I was surprised that I did almost no blogging during my Christmas break. It was one of the many things that I fantasized I would have time for -- among the many other things that I never got to. That's typical for me, I'm afraid.
When I was twenty, I abandoned the notion of a classical music career because I came to realize that in order to do that well, you had to be single-minded. I was interested in too many other things besides music and wasn't willing to give them all up for the dedication that a life in music would require.
It was that same sense of myself as a generalist, rather than a specialist, that led me several years later to go to library school. It seemed to me that this was one profession in which being a generalist -- someone interested in everything, someone able to make connections between seemingly disparate areas of knowledge and imagination -- would be an asset, rather than a distraction. I remember that first Sunday afternoon when, as a graduate assistant, I took my first turn at the reference desk. I was anxious about it. I manage my shyness pretty well now, but in those days it was nearly debilitating, and the thought of putting myself in a position where I was encouraging strangers to talk to me was completely terrifying. But from the first question, I loved it. I was amazed at what fun it was to try to figure out how to make those connections between what somebody was looking for and what I was aware we could make available. My highest aspiration was that I might be able to do that kind of work forever.
The irony, of course, is that aside from my work as a grad assistant, and those Monday evenings in the reading room at the National Library of Medicine, I never did get to work as a reference librarian. Part of being interested in everything is that I've never had a game plan for my life -- I've never had any idea where I was "going to be in five years." I've just tried to stay out of my own way and remain intellectually and emotionally honest. And my path has led me here.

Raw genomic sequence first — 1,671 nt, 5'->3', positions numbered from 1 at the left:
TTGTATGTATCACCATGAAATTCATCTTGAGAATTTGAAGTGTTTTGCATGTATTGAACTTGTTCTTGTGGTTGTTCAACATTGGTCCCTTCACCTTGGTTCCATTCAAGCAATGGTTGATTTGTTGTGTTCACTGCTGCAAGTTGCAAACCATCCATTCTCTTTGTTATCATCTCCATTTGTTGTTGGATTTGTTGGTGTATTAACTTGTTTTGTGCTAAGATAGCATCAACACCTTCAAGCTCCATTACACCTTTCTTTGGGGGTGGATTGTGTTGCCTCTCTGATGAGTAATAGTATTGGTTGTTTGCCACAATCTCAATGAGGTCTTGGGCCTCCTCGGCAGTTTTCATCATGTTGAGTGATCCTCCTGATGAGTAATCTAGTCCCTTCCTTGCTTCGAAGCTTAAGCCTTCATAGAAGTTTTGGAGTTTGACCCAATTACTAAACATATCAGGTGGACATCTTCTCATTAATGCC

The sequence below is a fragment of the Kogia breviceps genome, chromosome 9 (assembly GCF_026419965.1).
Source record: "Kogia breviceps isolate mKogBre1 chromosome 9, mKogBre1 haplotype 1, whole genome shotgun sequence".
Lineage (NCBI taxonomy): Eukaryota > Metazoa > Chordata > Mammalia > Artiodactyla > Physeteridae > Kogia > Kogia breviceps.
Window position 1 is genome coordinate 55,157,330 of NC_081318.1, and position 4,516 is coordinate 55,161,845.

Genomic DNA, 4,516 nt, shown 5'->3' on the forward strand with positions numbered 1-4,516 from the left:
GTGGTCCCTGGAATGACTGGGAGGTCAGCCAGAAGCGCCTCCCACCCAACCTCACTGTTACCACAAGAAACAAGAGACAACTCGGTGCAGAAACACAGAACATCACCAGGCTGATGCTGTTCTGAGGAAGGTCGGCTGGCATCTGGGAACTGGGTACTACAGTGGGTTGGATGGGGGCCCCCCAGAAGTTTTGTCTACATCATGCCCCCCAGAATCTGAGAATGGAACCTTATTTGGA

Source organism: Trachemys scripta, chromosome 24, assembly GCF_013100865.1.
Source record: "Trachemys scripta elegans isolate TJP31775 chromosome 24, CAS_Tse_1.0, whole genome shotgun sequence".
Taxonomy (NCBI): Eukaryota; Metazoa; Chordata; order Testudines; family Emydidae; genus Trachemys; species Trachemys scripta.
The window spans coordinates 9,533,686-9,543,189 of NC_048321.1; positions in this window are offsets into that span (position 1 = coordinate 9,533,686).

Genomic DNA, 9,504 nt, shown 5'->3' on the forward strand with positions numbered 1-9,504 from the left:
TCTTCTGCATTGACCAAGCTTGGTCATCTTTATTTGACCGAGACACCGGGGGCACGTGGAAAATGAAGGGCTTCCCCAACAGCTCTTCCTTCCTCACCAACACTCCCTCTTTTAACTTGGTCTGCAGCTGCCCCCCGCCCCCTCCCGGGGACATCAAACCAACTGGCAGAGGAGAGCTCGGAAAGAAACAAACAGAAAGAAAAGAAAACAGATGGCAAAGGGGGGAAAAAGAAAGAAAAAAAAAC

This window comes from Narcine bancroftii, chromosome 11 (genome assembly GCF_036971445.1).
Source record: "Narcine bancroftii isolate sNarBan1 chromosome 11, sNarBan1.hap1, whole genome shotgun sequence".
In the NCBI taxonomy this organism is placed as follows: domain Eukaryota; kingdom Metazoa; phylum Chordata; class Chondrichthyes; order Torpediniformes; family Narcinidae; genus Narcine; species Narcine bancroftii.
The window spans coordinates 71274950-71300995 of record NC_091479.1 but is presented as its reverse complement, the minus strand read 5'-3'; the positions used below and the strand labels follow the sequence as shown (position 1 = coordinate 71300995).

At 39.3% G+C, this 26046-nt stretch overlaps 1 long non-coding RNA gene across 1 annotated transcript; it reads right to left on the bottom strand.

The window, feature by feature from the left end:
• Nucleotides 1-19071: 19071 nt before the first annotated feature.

The downside of this peculiar personality of mine is that there is never enough time to fit in everything that I want to do. As the years go by, I get better at managing my time -- I don't get much better at managing my anticipations. I still think that I ought to have time, over the course of a few days of vacation, to read half a dozen books, write several brilliant essays, take some long walks around the lake, spend a few hours playing guitar (while learning some new songs and maybe writing one or two), cook a couple of gourmet meals and have unlimited time to play with Josie. And then, in the evenings after dinner, watch a few movies. I'm sure I've left several things out.
For the past several months I've been looking forward to the time when I was no longer the editor of the Journal of the Medical Library Association. For six years, it has been a major focus that occupies a dozen or so hours a week, on average. At the MLA annual meeting in San Antonio last May, several people asked me what I was going to do with that free time now. The first time the question was asked, I gave a long meandering answer listing many of the sorts of things I'd like to try to shoehorn into those hours. By the end of the meeting I'd boiled it all down to three words: "Play more guitar." But in fact, I know that those free hours will get swallowed up pretty quickly, absorbed into the rest of all of the things that I'm trying to find time for.
I still have a few things to finish up for the April supplement, so I'm not quite done with the editing yet. I'm curious to see how it will affect the rhythm of my days (and particularly of my weekends). I'm definitely not worried about getting bored.